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The Cambridge History of English and American Literature in 18 Volumes (1907–21).
Volume II. The End of the Middle Ages.

I. “Piers the Plowman” and its Sequence

§ 13. Piers and his Pilgrims at Work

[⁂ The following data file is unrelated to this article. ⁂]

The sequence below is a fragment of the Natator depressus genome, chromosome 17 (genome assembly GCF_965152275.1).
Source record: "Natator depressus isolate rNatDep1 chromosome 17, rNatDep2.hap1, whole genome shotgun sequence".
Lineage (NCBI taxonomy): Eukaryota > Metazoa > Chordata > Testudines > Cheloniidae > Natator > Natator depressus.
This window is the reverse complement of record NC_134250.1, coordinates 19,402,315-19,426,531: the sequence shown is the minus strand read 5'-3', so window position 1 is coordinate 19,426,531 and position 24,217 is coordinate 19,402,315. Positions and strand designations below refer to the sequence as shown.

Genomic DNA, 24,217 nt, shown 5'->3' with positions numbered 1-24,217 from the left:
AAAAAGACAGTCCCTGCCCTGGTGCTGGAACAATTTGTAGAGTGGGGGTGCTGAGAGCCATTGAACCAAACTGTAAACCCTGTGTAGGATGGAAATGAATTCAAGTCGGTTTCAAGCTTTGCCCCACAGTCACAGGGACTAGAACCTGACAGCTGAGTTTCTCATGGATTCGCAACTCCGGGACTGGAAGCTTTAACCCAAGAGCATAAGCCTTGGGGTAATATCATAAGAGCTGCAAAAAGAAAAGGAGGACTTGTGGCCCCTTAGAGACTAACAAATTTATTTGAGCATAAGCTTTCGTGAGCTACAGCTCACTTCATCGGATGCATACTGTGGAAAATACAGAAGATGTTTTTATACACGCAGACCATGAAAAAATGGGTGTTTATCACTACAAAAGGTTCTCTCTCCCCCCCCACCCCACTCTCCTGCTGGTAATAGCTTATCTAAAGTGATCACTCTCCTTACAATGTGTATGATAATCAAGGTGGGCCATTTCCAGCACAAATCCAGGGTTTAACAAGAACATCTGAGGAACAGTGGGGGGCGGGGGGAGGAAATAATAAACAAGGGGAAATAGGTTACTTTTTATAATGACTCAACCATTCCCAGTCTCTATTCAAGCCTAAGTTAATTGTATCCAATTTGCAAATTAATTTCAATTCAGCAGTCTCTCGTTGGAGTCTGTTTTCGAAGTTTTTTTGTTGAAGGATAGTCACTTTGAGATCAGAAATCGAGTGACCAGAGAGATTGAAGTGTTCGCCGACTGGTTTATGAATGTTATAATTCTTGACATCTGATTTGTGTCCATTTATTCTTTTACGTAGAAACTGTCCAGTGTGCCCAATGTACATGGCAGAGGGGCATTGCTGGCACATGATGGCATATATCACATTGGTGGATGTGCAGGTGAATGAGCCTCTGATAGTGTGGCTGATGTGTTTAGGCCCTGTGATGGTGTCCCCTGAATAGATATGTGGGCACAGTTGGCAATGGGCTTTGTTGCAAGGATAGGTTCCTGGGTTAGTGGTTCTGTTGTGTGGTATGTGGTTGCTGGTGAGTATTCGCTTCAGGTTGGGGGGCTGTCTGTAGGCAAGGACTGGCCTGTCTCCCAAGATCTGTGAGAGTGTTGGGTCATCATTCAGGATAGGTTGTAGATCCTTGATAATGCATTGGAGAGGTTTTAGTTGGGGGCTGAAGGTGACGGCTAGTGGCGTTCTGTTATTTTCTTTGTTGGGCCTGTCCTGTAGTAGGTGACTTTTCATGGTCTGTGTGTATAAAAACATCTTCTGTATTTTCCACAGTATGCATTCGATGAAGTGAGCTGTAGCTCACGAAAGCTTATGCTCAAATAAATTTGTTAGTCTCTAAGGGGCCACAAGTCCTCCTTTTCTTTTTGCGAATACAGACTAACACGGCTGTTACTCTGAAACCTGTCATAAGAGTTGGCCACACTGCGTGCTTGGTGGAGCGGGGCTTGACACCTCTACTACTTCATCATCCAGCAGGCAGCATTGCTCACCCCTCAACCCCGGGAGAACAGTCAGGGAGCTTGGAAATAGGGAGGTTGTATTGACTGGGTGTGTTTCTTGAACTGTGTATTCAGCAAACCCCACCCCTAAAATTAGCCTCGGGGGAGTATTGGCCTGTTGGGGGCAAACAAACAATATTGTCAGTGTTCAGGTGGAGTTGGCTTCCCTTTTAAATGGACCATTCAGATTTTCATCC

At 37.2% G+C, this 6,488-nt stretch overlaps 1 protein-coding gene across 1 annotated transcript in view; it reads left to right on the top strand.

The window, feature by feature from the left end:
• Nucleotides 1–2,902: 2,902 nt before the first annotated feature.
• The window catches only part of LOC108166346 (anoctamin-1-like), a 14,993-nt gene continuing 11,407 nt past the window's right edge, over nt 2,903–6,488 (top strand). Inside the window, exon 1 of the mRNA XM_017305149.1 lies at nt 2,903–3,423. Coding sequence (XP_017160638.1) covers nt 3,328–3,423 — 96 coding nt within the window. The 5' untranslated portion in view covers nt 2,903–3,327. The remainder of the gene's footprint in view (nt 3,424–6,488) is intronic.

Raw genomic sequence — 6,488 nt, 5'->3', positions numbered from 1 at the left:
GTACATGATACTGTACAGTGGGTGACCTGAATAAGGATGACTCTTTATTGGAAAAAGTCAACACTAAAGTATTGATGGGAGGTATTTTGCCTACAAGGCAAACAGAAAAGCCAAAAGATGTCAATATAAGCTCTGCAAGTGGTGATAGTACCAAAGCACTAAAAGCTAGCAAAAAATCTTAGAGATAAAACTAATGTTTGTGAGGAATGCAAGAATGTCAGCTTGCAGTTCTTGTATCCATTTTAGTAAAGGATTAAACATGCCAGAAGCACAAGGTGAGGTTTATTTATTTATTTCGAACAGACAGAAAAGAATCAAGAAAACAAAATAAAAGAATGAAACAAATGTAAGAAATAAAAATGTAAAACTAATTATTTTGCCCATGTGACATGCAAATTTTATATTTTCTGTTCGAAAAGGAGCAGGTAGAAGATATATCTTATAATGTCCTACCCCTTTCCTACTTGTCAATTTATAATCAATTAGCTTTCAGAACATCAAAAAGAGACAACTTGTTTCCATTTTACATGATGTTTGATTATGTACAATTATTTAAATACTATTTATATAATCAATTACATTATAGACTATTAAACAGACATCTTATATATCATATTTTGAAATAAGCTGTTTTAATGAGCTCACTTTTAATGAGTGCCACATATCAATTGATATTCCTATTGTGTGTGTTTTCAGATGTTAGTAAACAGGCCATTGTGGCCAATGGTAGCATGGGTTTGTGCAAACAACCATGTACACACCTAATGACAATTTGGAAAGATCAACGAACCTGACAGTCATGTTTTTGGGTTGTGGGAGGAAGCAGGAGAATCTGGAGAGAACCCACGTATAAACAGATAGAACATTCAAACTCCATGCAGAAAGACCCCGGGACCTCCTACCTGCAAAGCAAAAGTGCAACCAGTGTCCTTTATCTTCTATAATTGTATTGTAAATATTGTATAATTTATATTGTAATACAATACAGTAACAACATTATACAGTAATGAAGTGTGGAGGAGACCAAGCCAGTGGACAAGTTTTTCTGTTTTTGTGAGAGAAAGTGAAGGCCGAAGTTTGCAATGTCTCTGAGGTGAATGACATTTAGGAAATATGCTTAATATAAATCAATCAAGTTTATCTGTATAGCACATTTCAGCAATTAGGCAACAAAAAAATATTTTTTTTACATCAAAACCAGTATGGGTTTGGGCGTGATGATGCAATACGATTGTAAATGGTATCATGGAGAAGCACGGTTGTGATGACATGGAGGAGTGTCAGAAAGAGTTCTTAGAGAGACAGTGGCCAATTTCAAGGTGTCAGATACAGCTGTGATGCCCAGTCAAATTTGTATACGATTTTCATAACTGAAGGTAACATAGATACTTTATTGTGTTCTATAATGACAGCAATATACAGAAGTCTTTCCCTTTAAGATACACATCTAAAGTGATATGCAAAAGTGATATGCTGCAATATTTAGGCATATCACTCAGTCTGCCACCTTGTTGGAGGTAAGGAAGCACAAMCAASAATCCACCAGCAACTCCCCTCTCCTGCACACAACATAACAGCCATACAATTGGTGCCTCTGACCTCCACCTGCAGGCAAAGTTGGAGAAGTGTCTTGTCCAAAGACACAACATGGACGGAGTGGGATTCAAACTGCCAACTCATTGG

Piers and the pilgrims set to work; some helped him to plough, others diked up the balks, others plucked weeds. At high prime (9 a.m.) Piers looked about and saw that some had merely been singing at the ale and helping him with “hey, troly-loly!” He threatened them with famine, and the shirkers feigned to be lame or blind, and begged alms. “I shall soon see if what you say is true,” said Piers; “those who will not work shall eat only barley bread and drink of the brook. The maimed and blind I will feed, and anchorites once a day, for once is enough.” Then the wasters arose and would have fought. Piers called on the knight for protection, but the knight’s efforts were vain. He then called upon Hunger, who seized Waster by the maw and wrung him so that his eyes watered, and beat the rascals till he nearly burst their ribs. Piers in pity came between them with a peaseloaf. Immediately all the sham ailments disappeared; and blind, bed-ridden, lame asked for work. Piers gave it to them, but, fearing another outbreak, asked Hunger what should be done in that event. The reply, which contains the author’s view of the labour-problem, was that able-bodied beggars were to be given nothing to eat but horse-bread and dog-bread and bones and thus driven to work, but the unfortunate and the naked and needy were to be comforted with alms. In reply to a further question whether it is right to make men work, Hunger cited Genesis, Proverbs, Matthew and the Psalms. “But some of my men are always ill,” said Piers. “It comes of over-eating; they must not eat until they are hungry, and then only in moderation.” Piers thanked him, and gave him leave to go whenever he would; but Hunger replied that he would not go till he had dined. Piers had only cheese, curds, an oat-cake, a loaf of beans and bran and a few vegetables, which must last till harvest; so the poor people brought peascods, beans and cherries to feed Hunger. He wanted more, and they brought pease and leeks. And in harvest they fed him plentifully and put him to sleep. Then beggars and labourers became dainty and demanded fine bread and fresh meats, and there was grumbling about wages and cursing of the king and his council for the labour-laws. The author warns workmen of their folly, and prophesies the return of famine.